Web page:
In FIG. 5, a magnetic head is disposed to sense slots 81 of different depths in a rotatable disc 82.

From the foregoing it is seen that the invention provides for several unique electrical impulses by utilizing a single transducer. indicate discrete positions of a moving member.

While the invention has been particularly shown and described with reference to preferred embodiments thereof, it will be understood by those skilled in the art that the foregoing and other changes in form and details may be made therein without departing from the spirit and scope of the invention.

What is claimed is:

1. A position indicator for a movable member comprising a body of nonmagnetic material connected to be moved in synchronism with said movable member, said body having a plurality of spaced openings therein, each opening being progressively of a different size; a slug of magnetic material disposed within each opening in said body, each slug progressively being of a different size to correspond to the different size openings in said body; a magnetic pickup head disposed relative to said body so that said slugs pass relative thereto as said body is moved in synchronism with said movable member, whereby each slug causes a different change in reluctance of the magnetic path within said magnetic pickup head to develop a signal voltage therein of a distinct amplitude; a voltage level discriminator corresponding to each slug connected to said magnetic pickup head to be impulsed thereby and operably responsive to emit an electrical impulse only when the corresponding slug andslugs larger than said corresponding slug pass relative to said magnetic pickup head; an inverter connected to the output of a corresponding voltage level discriminator except for the voltage level discriminator corresponding to the smallest size slug; a logical AND circuit corresponding to each voltage level discriminator except for the voltage level discriminator corresponding to the largest slug, the output of each logical AND circuit providing a discrete electrical impulse; and circuit means connecting the output of each voltage level discriminator to the input of the corresponding logical AND circuit and connecting the output of each inverter to the inputs of all logical AND circuits corresponding to slugs smaller than the slug corresponding to the inverter whereby the corresponding logical AND circuit is conditioned to pass an electrical impulse only when the corresponding slug passes relative to the magnetic pick-up head, thereby providing an indication of the position of the body relative to the magnetic pickup head.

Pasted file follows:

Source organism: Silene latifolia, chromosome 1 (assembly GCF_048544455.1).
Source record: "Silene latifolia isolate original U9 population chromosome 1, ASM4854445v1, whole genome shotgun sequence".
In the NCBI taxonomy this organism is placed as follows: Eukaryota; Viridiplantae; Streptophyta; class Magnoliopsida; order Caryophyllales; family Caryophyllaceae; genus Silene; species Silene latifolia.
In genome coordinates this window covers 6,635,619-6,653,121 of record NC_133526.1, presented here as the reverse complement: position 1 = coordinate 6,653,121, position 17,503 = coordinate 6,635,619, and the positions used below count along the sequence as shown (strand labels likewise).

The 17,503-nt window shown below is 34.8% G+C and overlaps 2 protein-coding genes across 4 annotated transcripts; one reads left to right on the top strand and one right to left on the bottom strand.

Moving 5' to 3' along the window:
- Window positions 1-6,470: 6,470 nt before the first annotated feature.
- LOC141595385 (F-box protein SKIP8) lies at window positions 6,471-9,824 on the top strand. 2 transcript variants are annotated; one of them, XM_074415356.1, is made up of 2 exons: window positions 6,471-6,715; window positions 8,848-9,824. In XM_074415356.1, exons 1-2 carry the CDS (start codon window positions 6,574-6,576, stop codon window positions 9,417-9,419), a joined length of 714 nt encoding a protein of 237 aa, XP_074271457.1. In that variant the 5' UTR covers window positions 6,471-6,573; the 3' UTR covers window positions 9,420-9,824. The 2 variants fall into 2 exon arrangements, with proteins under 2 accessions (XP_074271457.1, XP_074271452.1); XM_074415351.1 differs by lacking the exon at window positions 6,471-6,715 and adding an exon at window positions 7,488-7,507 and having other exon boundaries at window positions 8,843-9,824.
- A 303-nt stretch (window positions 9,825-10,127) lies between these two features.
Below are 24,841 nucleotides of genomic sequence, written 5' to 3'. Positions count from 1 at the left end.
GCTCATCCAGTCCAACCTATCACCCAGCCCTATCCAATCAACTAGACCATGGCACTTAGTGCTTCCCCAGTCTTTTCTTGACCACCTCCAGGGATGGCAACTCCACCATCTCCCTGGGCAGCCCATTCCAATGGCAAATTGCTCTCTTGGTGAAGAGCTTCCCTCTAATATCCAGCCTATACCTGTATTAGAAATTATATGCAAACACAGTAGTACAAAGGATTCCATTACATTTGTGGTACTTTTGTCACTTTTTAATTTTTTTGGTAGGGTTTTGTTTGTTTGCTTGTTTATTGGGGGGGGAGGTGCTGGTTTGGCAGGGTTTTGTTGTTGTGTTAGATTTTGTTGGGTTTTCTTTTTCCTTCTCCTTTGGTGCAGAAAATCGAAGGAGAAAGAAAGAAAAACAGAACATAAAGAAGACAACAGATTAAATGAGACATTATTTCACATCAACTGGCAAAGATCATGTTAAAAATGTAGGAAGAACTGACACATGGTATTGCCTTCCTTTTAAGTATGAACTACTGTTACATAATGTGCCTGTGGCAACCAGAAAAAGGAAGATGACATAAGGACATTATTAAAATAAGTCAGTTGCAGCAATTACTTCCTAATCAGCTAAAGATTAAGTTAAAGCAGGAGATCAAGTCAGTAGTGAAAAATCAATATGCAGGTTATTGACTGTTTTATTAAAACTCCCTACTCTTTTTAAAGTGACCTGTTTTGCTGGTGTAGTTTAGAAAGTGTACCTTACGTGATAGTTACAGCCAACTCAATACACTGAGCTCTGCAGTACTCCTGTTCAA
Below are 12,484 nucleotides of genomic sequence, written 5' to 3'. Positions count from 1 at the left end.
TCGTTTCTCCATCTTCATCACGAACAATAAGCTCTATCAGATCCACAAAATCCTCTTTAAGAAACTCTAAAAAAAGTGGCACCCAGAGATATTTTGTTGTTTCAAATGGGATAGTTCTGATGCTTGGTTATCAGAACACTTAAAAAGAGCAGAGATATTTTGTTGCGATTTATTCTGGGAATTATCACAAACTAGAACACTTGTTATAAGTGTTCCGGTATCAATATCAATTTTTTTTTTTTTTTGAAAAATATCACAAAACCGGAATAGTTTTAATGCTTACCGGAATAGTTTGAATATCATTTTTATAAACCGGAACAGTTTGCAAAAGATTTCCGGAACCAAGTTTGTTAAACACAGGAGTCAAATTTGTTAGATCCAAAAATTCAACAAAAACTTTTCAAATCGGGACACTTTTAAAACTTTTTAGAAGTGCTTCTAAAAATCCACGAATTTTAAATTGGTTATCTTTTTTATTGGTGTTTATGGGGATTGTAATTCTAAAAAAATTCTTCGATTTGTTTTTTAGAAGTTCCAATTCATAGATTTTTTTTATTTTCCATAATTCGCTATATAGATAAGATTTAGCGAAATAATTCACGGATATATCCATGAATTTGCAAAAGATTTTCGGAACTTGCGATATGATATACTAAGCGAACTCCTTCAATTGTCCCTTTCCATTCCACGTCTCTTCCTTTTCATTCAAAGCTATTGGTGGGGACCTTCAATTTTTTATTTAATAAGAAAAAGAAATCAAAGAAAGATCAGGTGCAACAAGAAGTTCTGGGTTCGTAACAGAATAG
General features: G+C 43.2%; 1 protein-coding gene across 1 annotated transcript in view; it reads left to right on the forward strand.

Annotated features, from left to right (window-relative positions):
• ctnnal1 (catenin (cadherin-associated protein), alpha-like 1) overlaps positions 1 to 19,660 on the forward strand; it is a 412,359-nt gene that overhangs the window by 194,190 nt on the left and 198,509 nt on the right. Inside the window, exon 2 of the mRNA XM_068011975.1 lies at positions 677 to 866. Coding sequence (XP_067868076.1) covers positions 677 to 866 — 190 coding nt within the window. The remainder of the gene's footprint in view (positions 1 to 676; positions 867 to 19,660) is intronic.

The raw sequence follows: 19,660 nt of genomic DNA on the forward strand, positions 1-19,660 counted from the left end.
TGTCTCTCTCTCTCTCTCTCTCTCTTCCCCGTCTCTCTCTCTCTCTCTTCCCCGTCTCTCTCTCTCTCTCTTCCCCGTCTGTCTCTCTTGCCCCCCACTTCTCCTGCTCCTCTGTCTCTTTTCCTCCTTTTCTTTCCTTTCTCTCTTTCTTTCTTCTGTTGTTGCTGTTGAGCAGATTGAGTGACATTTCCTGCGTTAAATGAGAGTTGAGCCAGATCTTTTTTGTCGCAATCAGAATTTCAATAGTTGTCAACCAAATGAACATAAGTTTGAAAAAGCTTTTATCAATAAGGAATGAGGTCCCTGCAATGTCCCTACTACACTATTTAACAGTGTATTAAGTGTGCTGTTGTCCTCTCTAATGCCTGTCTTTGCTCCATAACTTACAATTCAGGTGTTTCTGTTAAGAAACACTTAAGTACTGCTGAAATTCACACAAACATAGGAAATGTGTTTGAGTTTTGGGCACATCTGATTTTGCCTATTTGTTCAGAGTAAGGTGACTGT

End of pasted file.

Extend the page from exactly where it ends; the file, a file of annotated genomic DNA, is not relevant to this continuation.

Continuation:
2. A position indicator for a movable member comprising a body of nonmagnetic material connected to be moved in synchronism with said movable member, said body having a plurality of spaced openings therein, each opening being progressively of a diiferent size; a slug of magnetic material disposed Within each opening in said body, each slug progressively being of a different size to correspond to the different size openings in said body;

Further, the invention is suitable to said magnetic pickup head; and voltage peak time sample circuit means connected to said voltage discriminating circuitry whereby the sample is rendered operable substantially during the time that the signal voltage from said magnetic pickup head is at a peak so as'to eliminate false outputs from said voltage discriminating circuitry.

3. A position indicator for a movable member as in claim 2 wherein said voltage peak time sample circuit means comprises first and second'single-shot multivibrators, said first single-shot multivibrator having its input connected to said voltage discriminating circuitry and its output connected to the input of said second single shot multivibrator, an inverter having its input connected to the output of said first single-shot multivibrator and a logical AND circuit having inputs connected to the output of said inverter and the output of said second singleshot multivibrator, the output of said logical AND circuit being connected to said voltage discriminating circuitry to condition the same. only when the signal voltage from said magnetichea'd is substantially at'a peak.

References Cited in the file of this patent UNITED STATES PATENTS 1,950,859 Midgley Mar. 13', 1934 1,986,531 Robb Jan. 1, 1935 2,069,780 Severy Feb. 9, 1937 2,656,524 Gridley Oct. 20, 1953 2,789,224 Leonard Apr. 16, 1957 2,929,051 Pawley Mar. 15, 1960

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US3515921 *Mar 26, 1969Jun 2, 1970Philips CorpDevice for producing a pulse sequence